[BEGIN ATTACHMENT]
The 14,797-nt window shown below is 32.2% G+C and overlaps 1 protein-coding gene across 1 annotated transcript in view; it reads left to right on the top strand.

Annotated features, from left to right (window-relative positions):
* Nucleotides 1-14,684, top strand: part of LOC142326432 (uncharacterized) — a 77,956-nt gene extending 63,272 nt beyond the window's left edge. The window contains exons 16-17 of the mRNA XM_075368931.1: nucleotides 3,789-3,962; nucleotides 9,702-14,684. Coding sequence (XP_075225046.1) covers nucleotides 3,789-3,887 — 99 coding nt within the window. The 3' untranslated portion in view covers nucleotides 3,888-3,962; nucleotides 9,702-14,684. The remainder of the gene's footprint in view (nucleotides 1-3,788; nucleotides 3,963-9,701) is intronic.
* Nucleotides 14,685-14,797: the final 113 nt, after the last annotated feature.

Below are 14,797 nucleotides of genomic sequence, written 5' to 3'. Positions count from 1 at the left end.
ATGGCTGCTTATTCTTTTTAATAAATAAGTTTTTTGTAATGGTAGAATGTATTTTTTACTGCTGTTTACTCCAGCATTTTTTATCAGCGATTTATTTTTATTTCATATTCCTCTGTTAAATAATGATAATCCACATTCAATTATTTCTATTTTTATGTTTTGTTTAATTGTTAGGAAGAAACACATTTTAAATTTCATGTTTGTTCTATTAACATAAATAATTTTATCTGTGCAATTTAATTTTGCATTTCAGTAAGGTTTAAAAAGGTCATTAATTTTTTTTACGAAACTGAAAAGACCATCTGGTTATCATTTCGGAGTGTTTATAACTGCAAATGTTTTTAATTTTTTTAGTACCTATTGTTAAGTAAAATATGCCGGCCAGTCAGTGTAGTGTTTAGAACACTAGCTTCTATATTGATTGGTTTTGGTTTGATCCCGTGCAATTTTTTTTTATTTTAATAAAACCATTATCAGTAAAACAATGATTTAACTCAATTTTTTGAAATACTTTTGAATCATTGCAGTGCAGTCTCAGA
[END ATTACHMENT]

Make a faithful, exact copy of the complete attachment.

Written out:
The 14,797-nt window shown below is 32.2% G+C and overlaps 1 protein-coding gene across 1 annotated transcript in view; it reads left to right on the top strand.

Annotated features, from left to right (window-relative positions):
* Nucleotides 1-14,684, top strand: part of LOC142326432 (uncharacterized) — a 77,956-nt gene extending 63,272 nt beyond the window's left edge. The window contains exons 16-17 of the mRNA XM_075368931.1: nucleotides 3,789-3,962; nucleotides 9,702-14,684. Coding sequence (XP_075225046.1) covers nucleotides 3,789-3,887 — 99 coding nt within the window. The 3' untranslated portion in view covers nucleotides 3,888-3,962; nucleotides 9,702-14,684. The remainder of the gene's footprint in view (nucleotides 1-3,788; nucleotides 3,963-9,701) is intronic.
* Nucleotides 14,685-14,797: the final 113 nt, after the last annotated feature.

Below are 14,797 nucleotides of genomic sequence, written 5' to 3'. Positions count from 1 at the left end.
ATGGCTGCTTATTCTTTTTAATAAATAAGTTTTTTGTAATGGTAGAATGTATTTTTTACTGCTGTTTACTCCAGCATTTTTTATCAGCGATTTATTTTTATTTCATATTCCTCTGTTAAATAATGATAATCCACATTCAATTATTTCTATTTTTATGTTTTGTTTAATTGTTAGGAAGAAACACATTTTAAATTTCATGTTTGTTCTATTAACATAAATAATTTTATCTGTGCAATTTAATTTTGCATTTCAGTAAGGTTTAAAAAGGTCATTAATTTTTTTTACGAAACTGAAAAGACCATCTGGTTATCATTTCGGAGTGTTTATAACTGCAAATGTTTTTAATTTTTTTAGTACCTATTGTTAAGTAAAATATGCCGGCCAGTCAGTGTAGTGTTTAGAACACTAGCTTCTATATTGATTGGTTTTGGTTTGATCCCGTGCAATTTTTTTTTATTTTAATAAAACCATTATCAGTAAAACAATGATTTAACTCAATTTTTTGAAATACTTTTGAATCATTGCAGTGCAGTCTCAGA